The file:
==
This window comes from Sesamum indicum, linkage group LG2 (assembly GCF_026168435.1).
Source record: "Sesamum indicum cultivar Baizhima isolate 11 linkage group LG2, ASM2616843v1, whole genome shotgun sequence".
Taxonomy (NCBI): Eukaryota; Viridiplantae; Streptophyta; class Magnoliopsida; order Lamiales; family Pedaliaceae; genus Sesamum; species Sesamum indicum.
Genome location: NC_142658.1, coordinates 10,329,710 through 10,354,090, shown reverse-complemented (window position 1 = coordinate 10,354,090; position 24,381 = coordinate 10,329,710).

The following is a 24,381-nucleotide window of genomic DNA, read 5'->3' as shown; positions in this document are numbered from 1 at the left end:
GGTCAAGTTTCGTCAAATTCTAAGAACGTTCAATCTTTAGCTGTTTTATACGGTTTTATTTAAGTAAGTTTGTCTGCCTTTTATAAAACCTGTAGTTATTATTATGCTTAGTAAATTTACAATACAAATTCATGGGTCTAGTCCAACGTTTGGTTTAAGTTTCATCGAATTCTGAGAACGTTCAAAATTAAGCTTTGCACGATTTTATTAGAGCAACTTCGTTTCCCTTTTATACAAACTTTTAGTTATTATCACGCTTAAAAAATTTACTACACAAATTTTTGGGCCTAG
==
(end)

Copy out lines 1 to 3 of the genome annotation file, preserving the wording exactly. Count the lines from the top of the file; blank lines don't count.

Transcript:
This window comes from Sesamum indicum, linkage group LG2 (assembly GCF_026168435.1).
Source record: "Sesamum indicum cultivar Baizhima isolate 11 linkage group LG2, ASM2616843v1, whole genome shotgun sequence".
Taxonomy (NCBI): Eukaryota; Viridiplantae; Streptophyta; class Magnoliopsida; order Lamiales; family Pedaliaceae; genus Sesamum; species Sesamum indicum.